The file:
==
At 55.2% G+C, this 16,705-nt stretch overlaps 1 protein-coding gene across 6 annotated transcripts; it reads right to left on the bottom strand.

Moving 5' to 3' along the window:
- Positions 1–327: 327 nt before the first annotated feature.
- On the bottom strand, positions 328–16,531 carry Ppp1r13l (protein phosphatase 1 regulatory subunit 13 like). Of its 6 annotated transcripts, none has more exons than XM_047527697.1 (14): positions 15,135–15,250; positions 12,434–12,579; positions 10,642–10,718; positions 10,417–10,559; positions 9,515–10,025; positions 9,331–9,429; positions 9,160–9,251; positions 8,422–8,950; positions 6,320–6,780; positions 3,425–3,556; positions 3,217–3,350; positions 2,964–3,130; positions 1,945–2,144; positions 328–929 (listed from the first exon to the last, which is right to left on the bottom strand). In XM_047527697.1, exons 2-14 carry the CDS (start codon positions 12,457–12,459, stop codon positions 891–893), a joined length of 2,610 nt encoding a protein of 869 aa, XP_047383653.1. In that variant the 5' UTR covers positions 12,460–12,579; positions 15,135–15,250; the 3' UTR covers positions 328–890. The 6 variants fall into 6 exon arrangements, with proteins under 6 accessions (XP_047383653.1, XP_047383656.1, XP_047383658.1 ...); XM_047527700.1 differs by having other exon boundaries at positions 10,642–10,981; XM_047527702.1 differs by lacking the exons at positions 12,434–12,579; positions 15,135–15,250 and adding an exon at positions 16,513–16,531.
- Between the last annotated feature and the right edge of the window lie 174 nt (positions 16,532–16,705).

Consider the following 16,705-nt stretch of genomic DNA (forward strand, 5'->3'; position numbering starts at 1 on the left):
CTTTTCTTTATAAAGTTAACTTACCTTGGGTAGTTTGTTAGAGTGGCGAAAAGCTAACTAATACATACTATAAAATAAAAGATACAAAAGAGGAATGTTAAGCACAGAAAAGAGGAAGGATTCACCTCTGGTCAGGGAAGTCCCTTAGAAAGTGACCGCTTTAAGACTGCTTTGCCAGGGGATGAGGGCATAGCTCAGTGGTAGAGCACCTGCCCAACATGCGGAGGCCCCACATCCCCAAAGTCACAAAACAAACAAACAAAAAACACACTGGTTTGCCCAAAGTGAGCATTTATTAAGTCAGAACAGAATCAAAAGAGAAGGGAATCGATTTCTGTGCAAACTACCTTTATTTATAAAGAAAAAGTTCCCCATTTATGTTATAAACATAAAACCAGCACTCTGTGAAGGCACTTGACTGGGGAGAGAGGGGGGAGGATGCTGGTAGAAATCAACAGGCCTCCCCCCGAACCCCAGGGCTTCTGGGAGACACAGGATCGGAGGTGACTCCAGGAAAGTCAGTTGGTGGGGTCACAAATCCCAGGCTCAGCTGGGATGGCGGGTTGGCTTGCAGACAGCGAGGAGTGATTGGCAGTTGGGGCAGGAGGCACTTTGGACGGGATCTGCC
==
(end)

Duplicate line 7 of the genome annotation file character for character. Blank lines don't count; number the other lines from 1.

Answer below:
CTTTTCTTTATAAAGTTAACTTACCTTGGGTAGTTTGTTAGAGTGGCGAAAAGCTAACTAATACATACTATAAAATAAAAGATACAAAAGAGGAATGTTAAGCACAGAAAAGAGGAAGGATTCACCTCTGGTCAGGGAAGTCCCTTAGAAAGTGACCGCTTTAAGACTGCTTTGCCAGGGGATGAGGGCATAGCTCAGTGGTAGAGCACCTGCCCAACATGCGGAGGCCCCACATCCCCAAAGTCACAAAACAAACAAACAAAAAACACACTGGTTTGCCCAAAGTGAGCATTTATTAAGTCAGAACAGAATCAAAAGAGAAGGGAATCGATTTCTGTGCAAACTACCTTTATTTATAAAGAAAAAGTTCCCCATTTATGTTATAAACATAAAACCAGCACTCTGTGAAGGCACTTGACTGGGGAGAGAGGGGGGAGGATGCTGGTAGAAATCAACAGGCCTCCCCCCGAACCCCAGGGCTTCTGGGAGACACAGGATCGGAGGTGACTCCAGGAAAGTCAGTTGGTGGGGTCACAAATCCCAGGCTCAGCTGGGATGGCGGGTTGGCTTGCAGACAGCGAGGAGTGATTGGCAGTTGGGGCAGGAGGCACTTTGGACGGGATCTGCC